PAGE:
I believe that THE ELITES will appeal to male and female readers aged 12-19, as well as some adults, who enjoy novels such as Mortal Engines by Philip Reeve and Ship Breaker by Paolo Bacigalupi
I am currently working as a social media professional, fashion blogger and private tutor since graduating from the University of Cambridge in 2011 with a degree in Geography. Since finishing THE ELITES, I have started work on another YA novel; xxxxxxxxxxxxxxxxxxxxxxxxxxxxxxxxxx. I am also developing a magical realism/fantasy novel for younger readers xxxxxxxxxxxxxxxxxxxxxxxxxxxxxxx.
Attached are the first three chapters of THE ELITES and a synopsis. If you are interested, I would love to send you the completed manuscript.
Like I said, I’m not claiming to know everything about queries, but I hope you can see from mine that all you need is something simple to show what your book is about and what you are about as a writer. I know some authors who haven’t done this last paragraph like me where I talk about myself and my future books, but I think it allows you to give agents an extra insight into yourself and your writing. I know for a fact Nicola offered me representation based entirely on my fashion blog 😉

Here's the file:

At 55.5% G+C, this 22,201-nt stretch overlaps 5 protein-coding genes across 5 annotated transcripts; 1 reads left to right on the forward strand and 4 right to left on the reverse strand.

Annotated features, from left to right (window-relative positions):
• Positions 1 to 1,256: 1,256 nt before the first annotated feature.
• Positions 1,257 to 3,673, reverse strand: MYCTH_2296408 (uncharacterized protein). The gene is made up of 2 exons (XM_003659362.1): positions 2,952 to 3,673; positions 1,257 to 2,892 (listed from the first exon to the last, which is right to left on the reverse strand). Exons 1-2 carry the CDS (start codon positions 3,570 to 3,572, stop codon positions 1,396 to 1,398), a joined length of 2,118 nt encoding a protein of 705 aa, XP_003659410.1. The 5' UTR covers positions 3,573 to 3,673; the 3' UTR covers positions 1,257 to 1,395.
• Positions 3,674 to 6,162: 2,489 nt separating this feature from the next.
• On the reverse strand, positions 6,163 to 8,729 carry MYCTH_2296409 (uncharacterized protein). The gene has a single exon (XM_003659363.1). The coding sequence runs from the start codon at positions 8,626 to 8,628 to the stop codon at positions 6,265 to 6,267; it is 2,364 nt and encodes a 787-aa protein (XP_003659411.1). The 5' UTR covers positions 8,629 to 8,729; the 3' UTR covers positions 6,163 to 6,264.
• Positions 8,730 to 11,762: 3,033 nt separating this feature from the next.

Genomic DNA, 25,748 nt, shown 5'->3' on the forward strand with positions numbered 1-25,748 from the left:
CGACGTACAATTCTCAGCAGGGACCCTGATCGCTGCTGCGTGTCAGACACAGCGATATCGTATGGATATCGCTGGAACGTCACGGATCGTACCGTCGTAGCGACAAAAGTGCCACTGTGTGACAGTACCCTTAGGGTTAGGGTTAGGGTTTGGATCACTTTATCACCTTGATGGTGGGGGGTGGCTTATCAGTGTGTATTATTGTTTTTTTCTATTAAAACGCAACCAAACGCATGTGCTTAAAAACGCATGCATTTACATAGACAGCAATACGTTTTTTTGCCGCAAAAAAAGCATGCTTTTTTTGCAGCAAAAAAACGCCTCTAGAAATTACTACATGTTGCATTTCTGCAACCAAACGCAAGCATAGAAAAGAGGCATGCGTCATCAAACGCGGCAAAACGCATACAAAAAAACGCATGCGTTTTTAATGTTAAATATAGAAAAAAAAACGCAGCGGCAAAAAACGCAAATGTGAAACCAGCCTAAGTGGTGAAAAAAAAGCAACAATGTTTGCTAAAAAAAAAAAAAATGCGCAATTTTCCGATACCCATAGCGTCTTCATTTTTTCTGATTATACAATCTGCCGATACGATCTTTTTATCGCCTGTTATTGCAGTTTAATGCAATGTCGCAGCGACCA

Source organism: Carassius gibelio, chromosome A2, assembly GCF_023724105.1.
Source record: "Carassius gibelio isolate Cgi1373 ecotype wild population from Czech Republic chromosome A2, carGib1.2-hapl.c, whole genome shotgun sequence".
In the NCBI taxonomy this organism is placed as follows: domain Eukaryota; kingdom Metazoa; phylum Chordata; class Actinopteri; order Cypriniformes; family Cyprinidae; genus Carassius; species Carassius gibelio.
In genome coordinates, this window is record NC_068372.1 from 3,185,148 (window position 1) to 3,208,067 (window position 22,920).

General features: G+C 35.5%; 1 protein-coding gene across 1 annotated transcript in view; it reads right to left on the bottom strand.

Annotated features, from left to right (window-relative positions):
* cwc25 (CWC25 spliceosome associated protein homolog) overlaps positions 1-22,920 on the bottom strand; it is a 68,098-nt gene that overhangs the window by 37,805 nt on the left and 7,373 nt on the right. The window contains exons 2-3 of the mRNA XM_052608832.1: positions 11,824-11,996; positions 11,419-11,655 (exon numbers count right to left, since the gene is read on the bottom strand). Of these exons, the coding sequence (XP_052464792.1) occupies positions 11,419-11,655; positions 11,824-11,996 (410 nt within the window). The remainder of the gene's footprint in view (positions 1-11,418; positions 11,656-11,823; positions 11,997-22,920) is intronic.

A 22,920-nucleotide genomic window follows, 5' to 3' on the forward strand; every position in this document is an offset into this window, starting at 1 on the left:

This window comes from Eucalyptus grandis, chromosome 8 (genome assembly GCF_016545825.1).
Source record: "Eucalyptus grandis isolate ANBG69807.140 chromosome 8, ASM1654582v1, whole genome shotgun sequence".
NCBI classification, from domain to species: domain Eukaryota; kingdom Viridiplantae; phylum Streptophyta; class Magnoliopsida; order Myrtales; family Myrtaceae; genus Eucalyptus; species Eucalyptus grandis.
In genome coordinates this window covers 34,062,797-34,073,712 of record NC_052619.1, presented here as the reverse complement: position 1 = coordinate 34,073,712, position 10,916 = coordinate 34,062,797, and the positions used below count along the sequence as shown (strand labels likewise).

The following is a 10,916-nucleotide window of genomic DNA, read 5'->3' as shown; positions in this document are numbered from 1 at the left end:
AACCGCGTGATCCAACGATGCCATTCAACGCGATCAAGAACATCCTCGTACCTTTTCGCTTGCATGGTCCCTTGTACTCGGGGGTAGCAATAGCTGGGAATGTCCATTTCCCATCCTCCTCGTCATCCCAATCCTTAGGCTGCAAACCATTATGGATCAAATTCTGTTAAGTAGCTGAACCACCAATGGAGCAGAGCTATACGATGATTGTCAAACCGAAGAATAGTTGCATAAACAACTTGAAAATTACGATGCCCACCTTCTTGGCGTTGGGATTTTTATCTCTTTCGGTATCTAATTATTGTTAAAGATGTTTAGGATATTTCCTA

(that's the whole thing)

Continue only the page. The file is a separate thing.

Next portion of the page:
Finally, a last piece of advice – don’t over-think it! Of course it’s important to have a good query, and do spend time on it until you feel it’s ready to go out to agents, but don’t fuss over the small details. By this I mean font, font size or font colour (but be sensible – no one wants to read a query in pink size 20 Comic Sans!), whether to capitalise the title of your book, or if you should liken your book to others or not. If you’ve clearly described your book and represented yourself in an appropriate way, the query won’t be the make or break decision in whether an agent wants to take you on. That’ll be down to your submission.
All I can say now is good luck! If you’re worrying about whether to query or not, I would definitely encourage you to do so. I didn’t expect to hear from any agents – and I ended up getting multiple offers! If you have faith in your novel, then go for it. You never know what might happen!